Ophiolites, recognized in most of the world's orogenic belts, are generally interpreted to be oceanic crust and upper mantle (lithosphere) fragments that have been incorporated into continental margins at consuming plate boundaries. We suggest that the mechanism for ophiolite emplacement is the same in both the Alpine and Andean-type orogenes. In both geological settings, obduction of oceanic lithosphere onto the continental lithosphere is caused by the convergence of light, buoyant bodies such as oceanic plateaus, continental slivers, island arcs, or old hot spot traces. For example, the Troodos ophiolite complex, previously interpreted by some workers as resulting from continental collision, may have been emplaced by the collision of Cyprus with the Eratosthenes Plateau embedded in the oceanic eastern Mediterranean crust. On the other hand, the Upper Jurassic Coast Range Ophiolites of California, previously interpreted as resulting from typical oceanic subduction, may be the result of a continuous injection of thick nonsubductable packages of light, continentally derived sedimentary rocks, seamounts, and plateaus into the subduction zones. Many other ophiolite complexes may be similarly related to accreted terranes.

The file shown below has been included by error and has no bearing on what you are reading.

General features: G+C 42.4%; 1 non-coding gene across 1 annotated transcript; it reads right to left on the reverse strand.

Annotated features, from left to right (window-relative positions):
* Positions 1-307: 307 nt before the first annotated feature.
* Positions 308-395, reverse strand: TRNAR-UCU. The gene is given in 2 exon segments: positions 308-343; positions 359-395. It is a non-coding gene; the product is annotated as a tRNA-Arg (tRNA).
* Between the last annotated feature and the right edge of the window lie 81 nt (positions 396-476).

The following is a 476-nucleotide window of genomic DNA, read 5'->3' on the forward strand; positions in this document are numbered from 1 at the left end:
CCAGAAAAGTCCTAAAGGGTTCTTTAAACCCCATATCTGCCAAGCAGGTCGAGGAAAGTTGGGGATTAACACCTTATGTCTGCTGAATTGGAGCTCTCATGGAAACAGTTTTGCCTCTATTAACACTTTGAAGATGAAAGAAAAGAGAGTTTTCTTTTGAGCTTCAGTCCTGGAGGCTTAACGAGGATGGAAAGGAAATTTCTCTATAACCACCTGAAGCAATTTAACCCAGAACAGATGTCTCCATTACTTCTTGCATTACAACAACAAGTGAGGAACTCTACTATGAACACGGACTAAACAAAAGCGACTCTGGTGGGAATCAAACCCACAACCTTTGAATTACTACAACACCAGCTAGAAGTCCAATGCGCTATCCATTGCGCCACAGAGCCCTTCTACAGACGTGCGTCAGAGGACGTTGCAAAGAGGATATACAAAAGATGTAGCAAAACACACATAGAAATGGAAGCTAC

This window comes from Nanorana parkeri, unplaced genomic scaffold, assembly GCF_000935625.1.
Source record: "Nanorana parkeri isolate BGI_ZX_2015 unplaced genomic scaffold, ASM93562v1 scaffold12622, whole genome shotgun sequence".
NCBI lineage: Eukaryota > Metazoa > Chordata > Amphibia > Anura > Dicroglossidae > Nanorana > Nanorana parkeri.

Additional publication details
|Publication Subtype||Journal Article|
|Title||The emplacement of ophiolites by collision|
|Series title||Journal of Geophysical Research|
|Publisher||American Geophysical Union|